Julio: Yes, I have really painted in several places nationwide, in Caracas and Miranda, outside of here, in Mérida, in Lara, in quite a few parts especially the central region of the country, in Vargas but especially in the capital Caracas and in Miranda.

Astrid: Have you represented Venezuela outside the country? What has been your experience?

July: Yes, I have represented Venezuela outside the country in Argentina, I was about 7 years ago, I painted in Córdoba, in Buenos Aires, in Paraná, Río cuarto, in Rosario, all that was in Argentina, I was also in Colombia, I painted in Bogotá with an artist who paints as ‘Zurik’ is very good graffiti, and representing Venezuela I have been in a sample of ‘Venezuela Art Favor’ that was shown in New York, I was not there but my work arrived at the gallery ‘One Space’, a work I did at a gate here in Parque Central (Caracas). But also through a project that I am carrying out called ‘Gallery of Latin American Street’ a movement of international artists, we have done didactics of international exchange, we have received delegations from Sweden, the Basque Country and Spain, we have received those colleagues to show them the public art that we have been building especially here in Miranda and we always maintain communication and international exchange with those colleagues of the world.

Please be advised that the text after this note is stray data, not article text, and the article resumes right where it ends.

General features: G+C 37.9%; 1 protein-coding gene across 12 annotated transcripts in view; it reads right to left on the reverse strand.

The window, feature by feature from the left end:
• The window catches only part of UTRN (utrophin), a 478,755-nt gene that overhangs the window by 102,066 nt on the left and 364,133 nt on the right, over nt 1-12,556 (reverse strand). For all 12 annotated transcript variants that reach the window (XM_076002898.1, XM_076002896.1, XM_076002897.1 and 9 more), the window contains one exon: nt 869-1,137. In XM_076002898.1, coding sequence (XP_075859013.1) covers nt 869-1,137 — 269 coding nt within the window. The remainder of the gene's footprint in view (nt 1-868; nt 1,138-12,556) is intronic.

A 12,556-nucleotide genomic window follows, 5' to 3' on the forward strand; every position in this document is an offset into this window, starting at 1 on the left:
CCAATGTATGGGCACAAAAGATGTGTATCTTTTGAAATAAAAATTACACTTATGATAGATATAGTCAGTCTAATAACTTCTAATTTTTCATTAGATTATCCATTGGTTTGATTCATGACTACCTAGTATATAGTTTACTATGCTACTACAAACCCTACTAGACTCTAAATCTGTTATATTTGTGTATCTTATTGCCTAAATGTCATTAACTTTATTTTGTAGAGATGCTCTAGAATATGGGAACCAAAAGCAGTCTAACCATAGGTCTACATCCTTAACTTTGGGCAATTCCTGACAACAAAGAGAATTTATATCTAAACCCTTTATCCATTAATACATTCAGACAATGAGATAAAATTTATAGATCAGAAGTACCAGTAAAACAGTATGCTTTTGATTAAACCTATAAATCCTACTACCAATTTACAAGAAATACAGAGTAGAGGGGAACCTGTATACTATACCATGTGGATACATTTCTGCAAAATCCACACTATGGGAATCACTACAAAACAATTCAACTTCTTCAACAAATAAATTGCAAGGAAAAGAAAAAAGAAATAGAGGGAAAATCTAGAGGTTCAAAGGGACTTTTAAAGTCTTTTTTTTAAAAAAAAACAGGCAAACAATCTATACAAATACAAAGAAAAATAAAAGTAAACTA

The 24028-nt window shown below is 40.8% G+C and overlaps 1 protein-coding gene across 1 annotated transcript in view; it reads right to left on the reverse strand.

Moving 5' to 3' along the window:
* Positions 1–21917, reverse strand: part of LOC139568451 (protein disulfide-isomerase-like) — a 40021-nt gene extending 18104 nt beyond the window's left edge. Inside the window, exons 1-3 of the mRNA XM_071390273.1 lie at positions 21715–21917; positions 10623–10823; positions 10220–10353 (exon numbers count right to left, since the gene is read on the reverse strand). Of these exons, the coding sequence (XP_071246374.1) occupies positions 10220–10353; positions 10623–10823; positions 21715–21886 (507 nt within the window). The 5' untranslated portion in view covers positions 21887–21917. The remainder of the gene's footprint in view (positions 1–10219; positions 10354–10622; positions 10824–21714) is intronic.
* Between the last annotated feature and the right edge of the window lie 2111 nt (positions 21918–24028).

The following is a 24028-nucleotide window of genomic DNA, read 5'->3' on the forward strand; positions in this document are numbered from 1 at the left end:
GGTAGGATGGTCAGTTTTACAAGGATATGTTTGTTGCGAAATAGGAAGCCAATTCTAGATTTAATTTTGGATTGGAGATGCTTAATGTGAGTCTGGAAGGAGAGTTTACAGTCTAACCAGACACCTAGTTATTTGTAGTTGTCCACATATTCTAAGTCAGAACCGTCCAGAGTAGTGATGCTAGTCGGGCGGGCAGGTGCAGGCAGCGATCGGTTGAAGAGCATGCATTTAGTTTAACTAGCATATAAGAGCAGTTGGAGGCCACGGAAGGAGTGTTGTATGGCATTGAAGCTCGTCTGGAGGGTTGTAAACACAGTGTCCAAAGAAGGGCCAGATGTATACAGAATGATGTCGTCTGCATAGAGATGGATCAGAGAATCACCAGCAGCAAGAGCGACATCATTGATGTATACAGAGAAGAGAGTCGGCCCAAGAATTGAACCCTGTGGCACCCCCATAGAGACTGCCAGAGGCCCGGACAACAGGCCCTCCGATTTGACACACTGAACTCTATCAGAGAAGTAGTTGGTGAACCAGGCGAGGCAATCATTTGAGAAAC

Astrid: How was your experience at the Southern Biennial?